Well my 3rd consecutive weekend away. This time I was visiting a place called the Corris Hostel.
Picked up by Brian, we stop off to pick up Sue, and popped in for a cup of tea (its one of the cleanest houses I’ve ever visited, and smelled like a hotel).
Anyway, as we were leaving, we met a neighbours dog, who Sue sometimes takes for a walk (Sue lives in one of those nice areas, where people don’t steal each others washing from the line). I was entranced by a small lively dog called Maggie.
Firstly, Maggie, is a woman’s name. Its like calling a cat Alison, or an Afghan hound Graham. Anyway, this little dog had sadly suffered cancer as a pup, and only had 3 legs. The thing that struck me was her sheer vitality and energy. For a tiny dog, she bounded with more exuberance, than a dog 5 times her size.
I thought that was a good metaphor for adventure generally. OK, the 3 of use weren’t walking naked into the Borneo Jungle with just a copy of the daily telegraph and a knitting needle, but we were out in search of adventure all the same.
Made me think, whatever your disadvantages, however modest your project, just like Maggie (it still feels strange calling a dog Maggie, by the way) put 150% of yourself into it.
Previously, my preferred type of accommodation was en-suit rooms in pubs like the Keswick Lodge (which has now been renamed the Inn at Keswick).
Because of the recession less people are going abroad, and lots of the pubs I would have previously stayed at, are now charging £90 plus for a room for one night (and in some cases up-to £120, and charging extra for breakfast !).
As a result, I turned my hand to hostelling. It has all the freedom and comfort of a pub b&b, but at a cost of around £14 per night.
We were staying in the hamlet of Corris, where the hostel there has a Nirvana reputation.
Above you can see they have a fireplace, comfy armchairs, tables for for communal eating and stuff like that, and a superb collection of interesting books.
They have a couple of private rooms, with en-suit sinks. I decided to sleep in one of the dorms, where they were cleverly compartmentalised to keep noise to a minimum.
I was shown to my bunk. It had the kind of décor that my bedroom had when I was 6, but it was also spotlessly clean and the quilt was warm.
They also had electricity, so unlike Skiddaw House I was able to charge my phone.
We got speaking to the hostel keeper. We were asking if business was doing well. Its then that it occurred to me. In this corner of life, there are 2 types of business.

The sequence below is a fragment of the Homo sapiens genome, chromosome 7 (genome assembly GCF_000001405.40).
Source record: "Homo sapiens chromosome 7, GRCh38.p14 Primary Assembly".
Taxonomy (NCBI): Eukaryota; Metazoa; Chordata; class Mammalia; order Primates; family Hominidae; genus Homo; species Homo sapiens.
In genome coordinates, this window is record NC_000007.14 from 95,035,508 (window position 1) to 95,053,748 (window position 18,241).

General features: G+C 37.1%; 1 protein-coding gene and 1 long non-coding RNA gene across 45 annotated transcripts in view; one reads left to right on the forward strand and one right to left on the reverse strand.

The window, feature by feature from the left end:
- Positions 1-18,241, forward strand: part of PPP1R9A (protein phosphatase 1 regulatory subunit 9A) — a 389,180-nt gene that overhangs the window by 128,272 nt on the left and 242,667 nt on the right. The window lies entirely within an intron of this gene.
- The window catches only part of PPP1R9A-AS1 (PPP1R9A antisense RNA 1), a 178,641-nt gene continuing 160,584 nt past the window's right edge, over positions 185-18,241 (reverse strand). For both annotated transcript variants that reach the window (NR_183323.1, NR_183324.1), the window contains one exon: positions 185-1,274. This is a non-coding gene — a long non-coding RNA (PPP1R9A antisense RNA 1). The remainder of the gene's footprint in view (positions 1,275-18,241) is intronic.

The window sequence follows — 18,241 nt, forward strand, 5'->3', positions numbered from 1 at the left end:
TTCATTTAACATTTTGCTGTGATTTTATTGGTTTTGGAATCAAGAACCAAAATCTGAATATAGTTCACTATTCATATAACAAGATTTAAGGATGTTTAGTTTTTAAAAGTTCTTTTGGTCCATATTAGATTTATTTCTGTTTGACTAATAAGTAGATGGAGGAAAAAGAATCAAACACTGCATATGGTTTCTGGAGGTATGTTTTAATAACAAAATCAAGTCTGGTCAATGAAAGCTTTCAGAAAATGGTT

1. If I have an idea, like importing bathroom tiles or something like that, I leave my job, and run the business to make the best possible profit for myself.
2. If I’m an accountant and I want to leave and setup a business leading mountain bike tours, then the job is the reward itself and all I need is a break even situation.
So, when asking someone like this, how business is going and he replies were surviving, that mean (in relative terms) that business is going very well.
I wander into the hamlet to explore.
They have a Steam train from there, which is running the following day (Fathers day), but we’ll be walking, so there isn’t any time to do it (as I’ve said before, I’ve been in a helicopter, a hovercraft, a submarine and a dozen other things but I’ve never actually been on a steam train.
I also found this waterfall.
In the evening we wandered down to the Slaters arms.
I imagine its normally a quiet place, but a group of lads were there to celebrate a stag do.
We had some dinner and a couple of pints. The service was excellent and the pub was really friendly.
We were introduced to the groom. It was pretty obvious really, he had a pint pot duck taped to his hand, and was wearing a dress.
Turned out he was a pagan, and the service was going to involve rocks at North, South, East and West. Didn’t really understand it to be honest, but meant a lot to him all the same.
Darts has become a must do activity amongst our group. We challenged the Stag participants to play. At one point, I actually hit a bull. Here Drew, indicates its location (which was amazing considering how much he’d had to drink).
Off to bed. Brian, the dark horse of our trio, was out until 2:30, long after everyone else had retired to bed.
I told the stag people about this website. If your reading this, I hope your wedding goes well, and you have a happy life together.
A lazy start to the day. I get up and read several of the excellent books (and I didn’t even steal them to read at home either).
A more modest walk than usual, we stop on the hillside for brunch.
On the way home, we stop at Balla. Everyone enjoys scrambled eggs on toast.
Back home, and our adventure is over.
Really enjoyed the hostel, Ill be going there again.